Syrian security forces fire on protest crowds

Syrian security forces, backed by tanks and armoured personnel carriers have fired on large, protesting crowds and killed as many as 20 people, say activists.
Syrian anti-regime protesters carry a picture of President Bashar al-Assad with Arabic writing that reads 'Leave. We don't trust you. You will leave and we will stay because Syria is ours. Enough of injustice and killing,' in this citizen journalism image taken with a mobile phone and provided by Shaam News Network. (Shaam News Network/Associated Press)

Syrian security forces, backed by tanks and armoured personnel carriers have fired on large, protesting crowds and killed as many as 20 people, say activists.

The Friday shootings, along with reported mass arrrests, come after the UN said Thursday that President Bashar al-Assad's crackdown on protesters may amount to crimes against humanity. A report by human rights investigators calls for the UN Security Council to refer Syria to the International Criminal Court.

Rami Abdul-Rahman, who heads the London-based Syrian Observatory for Human Rights, said there was wide security deployment in many parts of Syria as well as the army's armoured personnel carriers in some areas. Citing witnesses in the areas, Abdul-Rahman added that army checkpoints were present as usual in the northwestern region of Jabal al-Zawiya in Idlib province.

The shootings were accompanied by arrests in several parts of Syria, including the southern Deraa provinces, the suburbs of the capital Damascus and Homs. Despite the crackdown thousands of people protested Thursday night demanding Assad's ouster, activists said.

"Shooting was heard in Homs Friday morning," Abdul-Rahman said.

The observatory and The Local Coordination Committees, a group that documents anti-regime protests, said one person was killed in a Damascus suburb. Another died of his wounds early Friday in Homs.

Although Assad told UN Secretary-General Ban Ki-moon on Wednesday that military and police operations had "stopped," residents and activists said soldiers, tanks and armoured personnel carriers were still deployed in restive cities.

But Syria disputes the activists account of events. Reem Haddad, a government spokeswoman, told the BBC that the army "was not involved in any way at all" on Friday.

She said her information indicated that armed gangs in Syria were causing "terror and chaos" in Syrian cities cities, adding that four people from security and police died in Deraa.

Asked Friday whether the UN chief believes Assad when he says the violence has stopped, UN deputy spokesman Farhan Haq said: "We continue to hear some disturbing reports that we would need to look into."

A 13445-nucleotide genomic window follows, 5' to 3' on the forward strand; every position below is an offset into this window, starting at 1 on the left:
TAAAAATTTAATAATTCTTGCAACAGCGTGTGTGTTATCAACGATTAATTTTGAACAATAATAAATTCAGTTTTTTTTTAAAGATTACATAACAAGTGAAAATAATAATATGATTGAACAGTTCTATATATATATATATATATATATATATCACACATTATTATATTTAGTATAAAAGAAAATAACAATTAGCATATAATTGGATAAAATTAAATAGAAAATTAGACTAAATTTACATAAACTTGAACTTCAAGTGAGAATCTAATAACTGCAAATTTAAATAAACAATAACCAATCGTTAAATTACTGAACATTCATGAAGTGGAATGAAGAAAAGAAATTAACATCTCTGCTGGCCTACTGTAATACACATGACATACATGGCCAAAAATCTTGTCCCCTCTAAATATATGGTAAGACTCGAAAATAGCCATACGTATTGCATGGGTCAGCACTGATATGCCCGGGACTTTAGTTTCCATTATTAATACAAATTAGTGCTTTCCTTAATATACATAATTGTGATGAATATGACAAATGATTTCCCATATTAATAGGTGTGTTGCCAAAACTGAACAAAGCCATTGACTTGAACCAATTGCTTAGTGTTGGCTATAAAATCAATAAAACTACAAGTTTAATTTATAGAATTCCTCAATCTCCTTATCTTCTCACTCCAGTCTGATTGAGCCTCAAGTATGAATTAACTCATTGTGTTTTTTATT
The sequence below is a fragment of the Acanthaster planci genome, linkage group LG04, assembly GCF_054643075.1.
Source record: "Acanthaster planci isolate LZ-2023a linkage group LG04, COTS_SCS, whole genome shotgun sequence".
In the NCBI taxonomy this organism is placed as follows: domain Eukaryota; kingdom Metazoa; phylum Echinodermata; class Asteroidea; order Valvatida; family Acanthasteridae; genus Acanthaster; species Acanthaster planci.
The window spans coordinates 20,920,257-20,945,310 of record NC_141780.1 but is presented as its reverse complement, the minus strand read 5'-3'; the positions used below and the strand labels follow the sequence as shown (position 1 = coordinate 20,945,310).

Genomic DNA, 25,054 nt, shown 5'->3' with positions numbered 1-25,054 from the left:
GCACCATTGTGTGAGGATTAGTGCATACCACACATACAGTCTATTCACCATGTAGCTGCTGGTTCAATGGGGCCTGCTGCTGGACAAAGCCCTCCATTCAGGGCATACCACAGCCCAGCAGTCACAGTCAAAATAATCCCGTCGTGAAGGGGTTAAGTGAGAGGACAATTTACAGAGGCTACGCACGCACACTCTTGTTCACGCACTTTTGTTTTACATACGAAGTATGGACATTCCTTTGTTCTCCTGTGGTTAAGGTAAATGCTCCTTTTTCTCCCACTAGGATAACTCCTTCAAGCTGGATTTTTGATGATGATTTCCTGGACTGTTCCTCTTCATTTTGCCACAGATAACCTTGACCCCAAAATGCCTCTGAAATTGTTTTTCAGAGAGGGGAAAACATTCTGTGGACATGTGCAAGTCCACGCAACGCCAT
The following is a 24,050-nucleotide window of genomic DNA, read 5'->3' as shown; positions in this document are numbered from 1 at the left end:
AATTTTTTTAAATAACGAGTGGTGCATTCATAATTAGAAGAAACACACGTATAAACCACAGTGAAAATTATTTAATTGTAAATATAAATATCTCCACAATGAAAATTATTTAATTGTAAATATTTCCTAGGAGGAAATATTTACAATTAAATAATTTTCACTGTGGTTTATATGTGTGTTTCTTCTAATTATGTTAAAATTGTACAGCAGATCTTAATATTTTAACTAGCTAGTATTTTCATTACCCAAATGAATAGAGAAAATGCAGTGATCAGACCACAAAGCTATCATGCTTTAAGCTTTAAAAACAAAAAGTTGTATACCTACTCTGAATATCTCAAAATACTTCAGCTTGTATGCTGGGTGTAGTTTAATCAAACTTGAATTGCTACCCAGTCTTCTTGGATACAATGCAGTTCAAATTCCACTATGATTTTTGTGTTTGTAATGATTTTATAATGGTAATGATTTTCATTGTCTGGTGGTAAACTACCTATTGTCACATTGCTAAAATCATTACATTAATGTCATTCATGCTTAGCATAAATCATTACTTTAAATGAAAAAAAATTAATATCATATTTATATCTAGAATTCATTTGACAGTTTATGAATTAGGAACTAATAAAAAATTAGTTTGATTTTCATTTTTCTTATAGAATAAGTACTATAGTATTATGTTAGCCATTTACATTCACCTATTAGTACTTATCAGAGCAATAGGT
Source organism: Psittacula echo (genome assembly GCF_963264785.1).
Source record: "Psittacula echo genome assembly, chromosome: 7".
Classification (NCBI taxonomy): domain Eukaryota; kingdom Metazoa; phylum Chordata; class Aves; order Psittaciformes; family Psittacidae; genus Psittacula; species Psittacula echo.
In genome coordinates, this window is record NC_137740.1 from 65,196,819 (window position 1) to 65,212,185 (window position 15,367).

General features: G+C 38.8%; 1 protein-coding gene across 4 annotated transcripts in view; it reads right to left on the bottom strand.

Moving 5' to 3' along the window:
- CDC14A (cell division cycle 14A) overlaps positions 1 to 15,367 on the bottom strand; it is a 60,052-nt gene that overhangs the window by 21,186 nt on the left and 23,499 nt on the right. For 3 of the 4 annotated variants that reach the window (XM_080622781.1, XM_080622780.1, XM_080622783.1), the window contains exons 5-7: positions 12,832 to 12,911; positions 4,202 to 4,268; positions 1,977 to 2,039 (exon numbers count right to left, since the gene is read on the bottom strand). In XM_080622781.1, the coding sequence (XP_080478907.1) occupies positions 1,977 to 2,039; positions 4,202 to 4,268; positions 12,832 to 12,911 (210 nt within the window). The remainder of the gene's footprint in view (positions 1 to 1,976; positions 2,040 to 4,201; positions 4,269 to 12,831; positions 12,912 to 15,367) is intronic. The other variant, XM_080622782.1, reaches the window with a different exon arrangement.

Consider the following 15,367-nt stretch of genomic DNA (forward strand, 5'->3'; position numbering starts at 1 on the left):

On Thursday, Obama said Assad must go  "for the sake of the Syrian people," and imposed further sanctions on the country.

Canadian Prime Minister Stephen Harper and European leaders backed U.S. President Barack Obama's demand that the Syrian president leave power immediately.

"The Assad regime has lost all legitimacy by killing its own people to stay in power," Harper said in a written statement.

Syria's UN envoy responded by accusing the U.S. of trying to wage a "humanitarian and diplomatic war" against the country.

The Interfax news agency reported Friday that Russia's foreign ministry said that Assad should be given more time to implement reforms.

Pressure against Syrian president mounts

International pressure against Assad is mounting during his continued attempts to violently crush the uprising. Nearly 2,000 people are believed to have been killed in the crackdown, while tens of thousands have been arrested.

"It is clear that President Assad believes that he can silence the voices of his people by resorting to the repressive tactics of the past," Obama said. "But he is wrong. As we have learned these last several months, sometimes the way things have been is not the way that they will be.

"It is time for the Syrian people to determine their own destiny, and we will continue to stand firmly on their side."

P.O.V.: Should Syria's president resign, as Obama suggests? Take our survey.

Shortly after Obama issued his statement, U.S. Secretary of State Hillary Clinton said the move "will further tighten the circle of isolation around the [Syrian] regime."

"The people of Syria deserve a government that respects their dignity, protects theirs rights and lives up to their aspirations. Assad is standing in their way."

Britain, France and Germany also issued a statement calling for Assad to step down.

Also on Thursday, the UN Security Council said it would start drafting a resolution to impose more sanctions on the Assad regime.

Obama said he had signed an executive order freezing all Syrian assets in the U.S. The order also banned the U.S. import of petroleum and petroleum products of Syrian origin.

'We don't want to hurt the Syrian people': Baird

Asked whether Canada will follow the American example and whether it would affect Canadian companies operating in the country, Foreign Affairs Minister John Baird said he has instructed his officials to look at the U.S. measures.

"But everything we do, we want to target the Syrian regime itself and we don't want to hurt the Syrian people. That's important. So we're looking at it all right now," Baird said.

Suncor, a Calgary-based energy company, operates a natural gas project  that is used to generate electricity for consumption in Syria. The project is co-owned by the Syrian state-owned General Petroleum Corp.

Suncor acquired its Syrian assets during a merger with Petro-Canada in 2009. The $1.2-billion operation is a natural gas field, hooked to a gas plant, which provides electricity to about 10 per cent of the population in Syria.

The company has said it will comply with all applicable sanctions.

With files from The Associated Press